As someone who has practiced law for more than two decades, it occurred to me recently how bewildering it must be for a client to decide between hiring a lawyer who charges $250 an hour, $500 an hour, or even $750 an hour or more. Does the price alone indicate the quality of services to be received? Spoiler alert: the answer is no.
Even in places outside New York and L.A., such as in Nashville where I am based, the legal landscape offers a spectrum of options. From freshly-minted “Big Law” associates, whose firms charge $400 or more per hour for their services, all the way to grizzled veterans willing to do the work for $200 an hour because they “love the law” while envisioning a final breath at their desks, the options abound. You can also enlist attorneys commanding over $500 an hour who might take several days to respond to a single email or those who have yet to set foot in front of an actual jury.
While this may strike some as unsettling, it is not hyperbole. I recall attending a deposition training seminar about 20 years ago in Chicago where I encountered lawyers/students hailing from larger cities like New York who had never conducted a deposition in their seven years of practice. These eager lawyers anxious to learn how to take a deposition stood on the cusp of partnership within their firms; yet, they hadn’t even begun to master a fundamental pretrial skill. Today, because of fewer trials and less on-the-job mentoring, I can assure you the practical experience gap has worsened.
While this phenomenon might exist in other professions, law appears to be somewhat of an outlier in that there is generally a lack of direct correlation between billing rates and the quality of service or experience a client ultimately receives. In fact, I would propose there is almost an inverse relationship between billing rates and jury trial experience if one considers that many lower-paid insurance defense trial attorneys have considerably more trial experience than very high-rate litigators. In other words, sometimes fee levels align with legal services and experience, but frequently they do not. Various explanations exist for this lack of correlation, and while I harbor my own theories, the bottom line remains: clients often struggle to determine whether a higher price equates to top-tier quality. (Please note that I’m not singling out for criticism large firms with higher fees any more than I am smaller firms with comparatively modest rates who may have fewer resources. Competent and less-competent professionals populate organizations of all sizes.)
So, if the market price is not necessarily an accurate reflection of the quality of legal services one should expect to receive, what is a prospective client to do? From my vantage point, here’s what I’d do:
Do your research and do it right. Here’s a dirty little secret: The “top lawyer” accolades and wall plaques are really great and personally I feel good and humbled when I am bestowed with such honors, but, honestly, they don’t necessarily mean all that much in reality. Instead of relying on slick marketing, talk to people who know the industry and who you trust. Don’t just hire the biggest firm at the highest price. Conversely, I would caution against hiring the “lowest bidder.” Don’t assume you are getting a “deal” because you have hired the attorney or firm that quoted you the very lowest billing rate. Low rates can still turn into high cumulative fees, and end results may certainly vary. “Do your research” sounds trite, but it bears emphasis because people spend untold hours researching which iPhone model, 4K TV or car to buy. On the other hand, they likely don’t spend nearly the same amount of time researching a professional that may cost them more than $100,000 in fees to pursue or defend their lawsuit.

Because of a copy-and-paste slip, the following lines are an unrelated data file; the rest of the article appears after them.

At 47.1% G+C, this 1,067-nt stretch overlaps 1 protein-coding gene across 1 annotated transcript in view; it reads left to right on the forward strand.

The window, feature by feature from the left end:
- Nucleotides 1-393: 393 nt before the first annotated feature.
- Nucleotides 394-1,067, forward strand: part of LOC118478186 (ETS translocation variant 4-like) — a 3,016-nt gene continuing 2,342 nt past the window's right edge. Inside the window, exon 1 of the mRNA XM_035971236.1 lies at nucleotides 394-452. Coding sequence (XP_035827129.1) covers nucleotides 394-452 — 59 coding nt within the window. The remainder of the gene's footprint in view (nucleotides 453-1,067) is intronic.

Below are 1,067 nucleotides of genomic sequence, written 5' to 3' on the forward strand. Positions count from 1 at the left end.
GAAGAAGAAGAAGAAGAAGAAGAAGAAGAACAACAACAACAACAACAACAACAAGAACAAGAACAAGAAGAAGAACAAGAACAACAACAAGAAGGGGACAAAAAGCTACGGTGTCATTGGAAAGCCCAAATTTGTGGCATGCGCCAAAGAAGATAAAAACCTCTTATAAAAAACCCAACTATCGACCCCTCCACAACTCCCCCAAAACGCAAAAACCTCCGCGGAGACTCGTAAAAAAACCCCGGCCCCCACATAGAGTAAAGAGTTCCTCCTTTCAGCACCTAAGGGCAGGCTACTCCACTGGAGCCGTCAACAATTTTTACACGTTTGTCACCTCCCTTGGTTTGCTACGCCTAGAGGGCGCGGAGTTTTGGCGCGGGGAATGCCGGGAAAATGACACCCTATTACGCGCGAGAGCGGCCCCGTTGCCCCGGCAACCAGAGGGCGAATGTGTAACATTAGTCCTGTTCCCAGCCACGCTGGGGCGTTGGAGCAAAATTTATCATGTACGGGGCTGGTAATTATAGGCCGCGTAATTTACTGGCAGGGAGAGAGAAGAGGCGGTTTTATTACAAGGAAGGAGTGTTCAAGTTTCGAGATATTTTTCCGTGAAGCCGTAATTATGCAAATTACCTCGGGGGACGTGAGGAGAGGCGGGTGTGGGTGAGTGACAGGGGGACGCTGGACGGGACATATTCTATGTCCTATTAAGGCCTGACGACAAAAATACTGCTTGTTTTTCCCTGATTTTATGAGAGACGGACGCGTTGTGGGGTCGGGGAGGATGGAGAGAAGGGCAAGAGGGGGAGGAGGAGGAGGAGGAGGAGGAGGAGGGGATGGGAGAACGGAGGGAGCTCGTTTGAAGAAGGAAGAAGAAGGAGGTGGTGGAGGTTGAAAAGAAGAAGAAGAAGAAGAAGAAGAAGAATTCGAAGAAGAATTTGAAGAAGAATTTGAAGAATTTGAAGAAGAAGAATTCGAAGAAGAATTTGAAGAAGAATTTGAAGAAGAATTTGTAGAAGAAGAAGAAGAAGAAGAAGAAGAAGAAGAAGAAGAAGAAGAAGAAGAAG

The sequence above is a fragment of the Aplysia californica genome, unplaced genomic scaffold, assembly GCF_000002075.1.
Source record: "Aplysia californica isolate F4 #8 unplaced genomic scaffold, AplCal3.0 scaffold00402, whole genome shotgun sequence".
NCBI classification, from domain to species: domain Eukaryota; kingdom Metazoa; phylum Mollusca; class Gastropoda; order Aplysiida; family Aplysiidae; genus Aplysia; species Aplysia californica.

There’s a tired saying in the law industry: “clients hire lawyers, not law firms.” And yet…there is a nugget of truth in that cliché. For instance, say you need a product liability trial lawyer or business law litigator. There are national organizations, such as PLAC and ALFA International, that are made up of top-notch product lawyers and business litigators. These lawyers talk to each other. My mother who was married to my lawyer father for nearly 40 years before he passed (and who also had four children including me who are all lawyers) used to say that no one likes to gossip more than lawyers. Lawyers love their “war stories,” and they know very well their counterparts in other states and cities. Whatever the best marketing folks and wall plaques say, other lawyers know who to call for lawyer-to-lawyer advice and know who will get the job done. They also know who won’t get the job done, who won’t call or email them back or who will pass on the work to someone else. You get the idea. Now, to be clear, lawyers won’t often bad mouth another lawyer to you, an unknown client, but, in some subtle ways, they will likely steer you in a different direction. And, keep in mind, most of these lawyers don’t even know exactly what their counterparts charge in other states. They just know these lawyers by their work product, their responsiveness, and their reputation.
So, do yourself a favor before plopping down a $15,000 retainer and agreeing to pay $750 an hour for legal services. Do some research before hiring the lawyer who quotes you the “best deal,” and talk to people who know. Trust me, there are plenty of lawyers out there willing to have a conversation.